“I LOVE the story. It shows hope, the goodness of people, and the strength of character of a person who, despite her seeming difference, shows kindness and beauty,” artist Daniel Palma Tayona says.
Another titular work, Libertad (30 by 20inches, acrylic on canvas, 2018), draws from Tayona’s brief but funny and impactful encounter with Jenny, a very young drag queen or transgender who lives in Pasay and may have frequented Libertad Street.
“She has spunk, sass and innate humor in her. She’s one person that stuck in my mind for being unapologetic of who and what she was, and I celebrate her through this image. And yes, I wanted them to face each other in the exhibit space -- two faces of defiance, two faces of inner beauty,” he comments.
Another portrait of a transgender, most likely the most frequently derided group among the LGBTQ, is Beautiful (60 by 48inches, acrylic on canvas, 2017), based on a person named Piya.
“She’s a transgender born without legs, but despite she would post these video blogs of her looking gorgeous and pretty. She’s a Mariah Carey fan, and she would pose with her mirror and primp her hair and make-up. She was 17 then,” Tayona relates. “Online, she became somewhat famous after appearing in a TV program. Then a few months after her TV fame, she just disappeared. A year later, a photo of her was shown online begging alms on the street. It turns out her mother died, and having no means to support herself, became a beggar. People online began pooling resources to help her, and from some articles I read, she’s slowly recovering her derailed life. Again, it’s all about being fabulous despite being given a short stick by life.”
In the exhibit, there is lone portrait of a heterosexual man, but it is not in a good light. Lechero (48 by 24 inches, acrylic on canvas, 2017) Tayona describes as a “sort of a twisted paean to men who ‘milked’ gullible gay men.”
“I made that image as a sort of double entendre, even ambiguous in meaning, of an image,” he explains. “Lecheros were sellers of milk during the early nineteenth century. They walk around neighborhoods with their long tin or bamboo containers full of milk. As a painting, I meant it to be innocuous. In the context of an LGBTQ exhibit, it’s about the proclivities of some gay men to go for the working-class kind of straight guys who are too willing to give out their ‘milk’ for a price.”
Many works in “Reyna Elena, Libertad...” have strong biographical elements, which are equally powerful.
Witness (24 by 30inches, acrylic on canvas, 2015), based on his 2009 pen-and-ink drawing, Kapanahunan (acid-free paper, 305 by 485 millimeters), is inspired by an episode in his life when he was nineteen-years-old.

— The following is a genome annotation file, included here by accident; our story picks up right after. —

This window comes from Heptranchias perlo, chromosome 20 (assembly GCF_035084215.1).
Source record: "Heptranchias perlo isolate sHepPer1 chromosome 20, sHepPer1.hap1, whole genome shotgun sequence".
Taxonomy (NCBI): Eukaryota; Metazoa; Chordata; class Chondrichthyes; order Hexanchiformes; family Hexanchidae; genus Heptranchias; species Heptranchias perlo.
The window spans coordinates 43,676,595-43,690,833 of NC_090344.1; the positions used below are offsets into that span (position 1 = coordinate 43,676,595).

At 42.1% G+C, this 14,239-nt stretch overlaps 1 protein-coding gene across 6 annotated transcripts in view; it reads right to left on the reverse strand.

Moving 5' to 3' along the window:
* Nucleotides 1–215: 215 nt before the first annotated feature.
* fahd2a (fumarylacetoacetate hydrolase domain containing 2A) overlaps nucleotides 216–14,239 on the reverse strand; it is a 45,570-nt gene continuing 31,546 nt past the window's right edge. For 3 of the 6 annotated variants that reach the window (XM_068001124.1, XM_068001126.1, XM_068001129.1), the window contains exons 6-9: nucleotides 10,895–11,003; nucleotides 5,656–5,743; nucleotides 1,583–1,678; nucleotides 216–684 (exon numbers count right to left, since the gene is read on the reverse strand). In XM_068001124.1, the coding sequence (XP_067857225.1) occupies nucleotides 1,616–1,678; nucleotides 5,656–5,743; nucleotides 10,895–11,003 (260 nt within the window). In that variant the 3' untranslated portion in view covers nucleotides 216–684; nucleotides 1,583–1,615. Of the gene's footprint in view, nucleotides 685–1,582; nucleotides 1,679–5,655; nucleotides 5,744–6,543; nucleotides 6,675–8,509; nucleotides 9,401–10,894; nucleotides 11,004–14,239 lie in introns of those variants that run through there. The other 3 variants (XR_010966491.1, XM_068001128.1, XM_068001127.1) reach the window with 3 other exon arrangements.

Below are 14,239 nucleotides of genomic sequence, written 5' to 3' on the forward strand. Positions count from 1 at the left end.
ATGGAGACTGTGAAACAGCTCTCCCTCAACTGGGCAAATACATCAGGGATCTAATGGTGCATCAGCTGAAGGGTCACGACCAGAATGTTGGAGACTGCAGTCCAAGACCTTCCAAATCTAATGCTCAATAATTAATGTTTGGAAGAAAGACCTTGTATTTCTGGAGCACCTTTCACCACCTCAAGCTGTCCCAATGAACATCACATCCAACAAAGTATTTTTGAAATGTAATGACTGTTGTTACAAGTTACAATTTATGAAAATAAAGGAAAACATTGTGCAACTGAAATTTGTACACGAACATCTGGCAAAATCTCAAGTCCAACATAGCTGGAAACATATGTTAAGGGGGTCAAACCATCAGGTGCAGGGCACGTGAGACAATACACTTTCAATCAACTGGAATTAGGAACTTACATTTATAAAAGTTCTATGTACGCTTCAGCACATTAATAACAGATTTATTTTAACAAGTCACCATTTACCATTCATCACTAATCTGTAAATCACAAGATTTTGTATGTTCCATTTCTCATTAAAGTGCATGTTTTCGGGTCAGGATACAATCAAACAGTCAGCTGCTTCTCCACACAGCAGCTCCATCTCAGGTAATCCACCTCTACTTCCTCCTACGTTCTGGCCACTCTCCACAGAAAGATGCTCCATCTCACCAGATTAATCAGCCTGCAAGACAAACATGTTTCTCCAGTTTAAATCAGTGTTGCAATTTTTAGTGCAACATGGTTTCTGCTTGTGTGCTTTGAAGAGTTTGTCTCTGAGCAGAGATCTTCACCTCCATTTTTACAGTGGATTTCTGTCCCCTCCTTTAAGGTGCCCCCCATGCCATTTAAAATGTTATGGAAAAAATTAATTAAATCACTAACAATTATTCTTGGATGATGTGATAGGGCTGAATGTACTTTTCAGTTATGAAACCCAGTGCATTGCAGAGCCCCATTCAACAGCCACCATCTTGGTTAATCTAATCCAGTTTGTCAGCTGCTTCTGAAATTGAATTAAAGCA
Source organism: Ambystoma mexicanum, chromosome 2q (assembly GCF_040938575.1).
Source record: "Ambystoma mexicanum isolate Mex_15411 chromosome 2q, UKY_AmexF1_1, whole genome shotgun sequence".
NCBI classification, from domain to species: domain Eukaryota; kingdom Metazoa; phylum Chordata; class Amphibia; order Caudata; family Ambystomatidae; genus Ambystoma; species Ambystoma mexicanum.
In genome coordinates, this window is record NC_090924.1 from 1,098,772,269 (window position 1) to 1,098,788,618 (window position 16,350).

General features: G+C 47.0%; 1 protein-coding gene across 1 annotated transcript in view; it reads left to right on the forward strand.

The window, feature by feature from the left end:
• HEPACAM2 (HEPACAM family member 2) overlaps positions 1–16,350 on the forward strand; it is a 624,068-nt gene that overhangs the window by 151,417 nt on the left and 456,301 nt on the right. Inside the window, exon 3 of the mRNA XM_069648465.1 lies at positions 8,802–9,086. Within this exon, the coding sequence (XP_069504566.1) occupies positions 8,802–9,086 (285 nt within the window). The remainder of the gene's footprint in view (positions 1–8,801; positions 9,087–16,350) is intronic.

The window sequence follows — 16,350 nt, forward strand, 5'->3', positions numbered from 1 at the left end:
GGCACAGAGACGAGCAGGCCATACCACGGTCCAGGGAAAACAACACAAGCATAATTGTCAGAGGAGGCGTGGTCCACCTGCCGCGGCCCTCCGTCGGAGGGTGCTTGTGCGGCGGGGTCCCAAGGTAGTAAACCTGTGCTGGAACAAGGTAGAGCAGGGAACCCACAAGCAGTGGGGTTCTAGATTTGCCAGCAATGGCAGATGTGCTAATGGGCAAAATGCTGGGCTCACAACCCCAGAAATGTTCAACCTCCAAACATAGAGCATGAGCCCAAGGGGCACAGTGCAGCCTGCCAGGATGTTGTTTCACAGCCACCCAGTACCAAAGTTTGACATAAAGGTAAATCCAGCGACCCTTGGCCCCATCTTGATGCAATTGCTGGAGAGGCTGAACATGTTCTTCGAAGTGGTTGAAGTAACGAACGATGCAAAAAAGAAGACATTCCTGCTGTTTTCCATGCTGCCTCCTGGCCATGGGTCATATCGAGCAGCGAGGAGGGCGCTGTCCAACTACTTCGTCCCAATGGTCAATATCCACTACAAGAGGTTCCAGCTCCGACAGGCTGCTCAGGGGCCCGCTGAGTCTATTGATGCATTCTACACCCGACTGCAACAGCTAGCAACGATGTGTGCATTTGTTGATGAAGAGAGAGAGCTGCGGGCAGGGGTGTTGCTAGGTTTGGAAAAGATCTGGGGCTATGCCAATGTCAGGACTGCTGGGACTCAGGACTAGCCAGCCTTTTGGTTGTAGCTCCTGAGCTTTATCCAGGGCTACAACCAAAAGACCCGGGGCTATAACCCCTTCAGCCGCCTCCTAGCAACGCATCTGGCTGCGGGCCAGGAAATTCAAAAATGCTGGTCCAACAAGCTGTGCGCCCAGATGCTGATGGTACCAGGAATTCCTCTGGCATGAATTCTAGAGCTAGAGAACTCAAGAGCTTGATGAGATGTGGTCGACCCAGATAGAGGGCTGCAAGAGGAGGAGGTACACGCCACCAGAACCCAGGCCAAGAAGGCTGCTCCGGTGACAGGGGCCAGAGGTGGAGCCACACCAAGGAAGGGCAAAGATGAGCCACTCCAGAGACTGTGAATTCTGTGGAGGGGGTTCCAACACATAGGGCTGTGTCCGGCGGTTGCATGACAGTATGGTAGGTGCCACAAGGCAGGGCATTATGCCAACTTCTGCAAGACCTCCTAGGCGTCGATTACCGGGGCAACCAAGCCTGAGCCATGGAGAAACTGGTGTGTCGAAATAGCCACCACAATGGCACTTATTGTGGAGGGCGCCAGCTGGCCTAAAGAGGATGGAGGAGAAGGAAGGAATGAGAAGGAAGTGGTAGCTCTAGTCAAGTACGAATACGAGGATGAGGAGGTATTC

“My close friend then Malougave birth to her first child,” he says. “I helped her through it, and the father...well, he left.”
My Father’s Stories (36 by 24 inches, acrylic on canvas, 2018) tells about a dark period in the artist’s life and the redemptive power of stories.
“It is about, well, me when I was nine years old,” Tayona relates. “It was December of that year when I was molested by a relative, an in-law, as I was walking home from school. It took me years -- decades actually -- to process that, to confront and eventually forgive the abuser -- and eventually forgive me and re-nurture the hurt child in me -- and longer still to even tell my family about it.”
“Ironically, my older brother was going through a rough time himself, getting with the wrong friends, truancies, drugs,” he continues. “My parents, specifically, my father would come home at night, and he would sit with my older brother and tell him of stories from when he was a young man trying to survive World War II. Our father is the gentlest of man one can ever know in a lifetime. He adores children and animals. He never lifted a hand at us even at our naughtiest. He never raised his voice. His version of scolding us is, he’d sit with us for hours telling about the war stories of his.”
“Unbeknownst to him, I too was going through that very, very dark period, and I too would listen to his stories as he ‘scolds’ my older brother. It is these stories that actually stuck in me and gave me comfort, and I held on to that. My father’s stories were my salvation. The funny thing about it, I remember all my father’s war stories, and my older brother who my father really meant those stories for, I found out that he slept through most of them,” the artist concludes.
Among the works in “Reyna Elena, Libertad...” Tayona considers Listen(48 by 48 inches, acrylic on canvas, 2018)to be a personal favorite.
“That painting is in fulfillment for a promise I made four years ago to a friend who was part of a group that established Love Yourself, an HIV advocacy group,” he reveals.“They are constructing another branch, and it’s going to be bound for that. With the current onslaught of the HIV infections amongst our population, I felt so many things could have been avoided if only we learn to ‘listen.’ I myself have had first-hand experience in helping some individuals in seeking medical help for their being positive, and it dawned on me, I just simply listened to these individuals and the difficulty they were going through, and it helped me to help them.”
“It is my favorite for it struck very close to home for me. And I do hope, once it’s ‘out’ there, it’d help in reminding someone that we only have to ‘listen’ to begin helping another,” he says.
The exhibit may be modest—ten paintings in all—but it encompasses almost a lifetime and many, many different lives, reflecting hundreds of years of experiences, but still remains grounded to the artist’s own self.